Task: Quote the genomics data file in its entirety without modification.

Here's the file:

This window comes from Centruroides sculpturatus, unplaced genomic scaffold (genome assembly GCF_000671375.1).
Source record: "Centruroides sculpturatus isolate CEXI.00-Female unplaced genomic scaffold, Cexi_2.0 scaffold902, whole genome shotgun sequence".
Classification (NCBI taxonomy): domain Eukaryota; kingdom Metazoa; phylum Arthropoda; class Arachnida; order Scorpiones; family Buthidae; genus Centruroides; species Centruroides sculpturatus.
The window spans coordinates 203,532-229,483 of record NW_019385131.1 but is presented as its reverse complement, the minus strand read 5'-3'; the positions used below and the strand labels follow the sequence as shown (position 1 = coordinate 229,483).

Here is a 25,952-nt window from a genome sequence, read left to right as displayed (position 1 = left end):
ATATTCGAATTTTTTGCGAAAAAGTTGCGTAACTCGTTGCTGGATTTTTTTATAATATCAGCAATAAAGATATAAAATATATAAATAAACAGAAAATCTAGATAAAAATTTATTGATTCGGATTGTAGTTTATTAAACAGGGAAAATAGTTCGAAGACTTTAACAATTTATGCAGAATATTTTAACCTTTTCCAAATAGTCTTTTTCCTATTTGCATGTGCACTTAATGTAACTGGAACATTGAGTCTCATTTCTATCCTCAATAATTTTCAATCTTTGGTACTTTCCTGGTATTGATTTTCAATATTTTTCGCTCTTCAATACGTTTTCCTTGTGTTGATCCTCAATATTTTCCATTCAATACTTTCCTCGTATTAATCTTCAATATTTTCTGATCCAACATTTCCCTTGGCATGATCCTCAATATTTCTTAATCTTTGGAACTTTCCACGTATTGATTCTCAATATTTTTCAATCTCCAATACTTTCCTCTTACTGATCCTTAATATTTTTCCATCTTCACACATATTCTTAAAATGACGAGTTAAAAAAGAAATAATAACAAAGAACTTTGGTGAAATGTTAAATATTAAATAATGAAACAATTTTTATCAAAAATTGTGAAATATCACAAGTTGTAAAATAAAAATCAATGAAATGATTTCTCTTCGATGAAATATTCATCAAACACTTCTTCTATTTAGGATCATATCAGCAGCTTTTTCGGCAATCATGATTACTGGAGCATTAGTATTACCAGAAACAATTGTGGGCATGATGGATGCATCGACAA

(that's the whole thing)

This window comes from Centruroides sculpturatus, unplaced genomic scaffold (genome assembly GCF_000671375.1).
Source record: "Centruroides sculpturatus isolate CEXI.00-Female unplaced genomic scaffold, Cexi_2.0 scaffold902, whole genome shotgun sequence".
Classification (NCBI taxonomy): domain Eukaryota; kingdom Metazoa; phylum Arthropoda; class Arachnida; order Scorpiones; family Buthidae; genus Centruroides; species Centruroides sculpturatus.
The window spans coordinates 203,532-229,483 of record NW_019385131.1 but is presented as its reverse complement, the minus strand read 5'-3'; the positions used below and the strand labels follow the sequence as shown (position 1 = coordinate 229,483).

Here is a 25,952-nt window from a genome sequence, read left to right as displayed (position 1 = left end):
ATATTCGAATTTTTTGCGAAAAAGTTGCGTAACTCGTTGCTGGATTTTTTTATAATATCAGCAATAAAGATATAAAATATATAAATAAACAGAAAATCTAGATAAAAATTTATTGATTCGGATTGTAGTTTATTAAACAGGGAAAATAGTTCGAAGACTTTAACAATTTATGCAGAATATTTTAACCTTTTCCAAATAGTCTTTTTCCTATTTGCATGTGCACTTAATGTAACTGGAACATTGAGTCTCATTTCTATCCTCAATAATTTTCAATCTTTGGTACTTTCCTGGTATTGATTTTCAATATTTTTCGCTCTTCAATACGTTTTCCTTGTGTTGATCCTCAATATTTTCCATTCAATACTTTCCTCGTATTAATCTTCAATATTTTCTGATCCAACATTTCCCTTGGCATGATCCTCAATATTTCTTAATCTTTGGAACTTTCCACGTATTGATTCTCAATATTTTTCAATCTCCAATACTTTCCTCTTACTGATCCTTAATATTTTTCCATCTTCACACATATTCTTAAAATGACGAGTTAAAAAAGAAATAATAACAAAGAACTTTGGTGAAATGTTAAATATTAAATAATGAAACAATTTTTATCAAAAATTGTGAAATATCACAAGTTGTAAAATAAAAATCAATGAAATGATTTCTCTTCGATGAAATATTCATCAAACACTTCTTCTATTTAGGATCATATCAGCAGCTTTTTCGGCAATCATGATTACTGGAGCATTAGTATTACCAGAAACAATTGTGGGCATGATGGATGCATCGACAA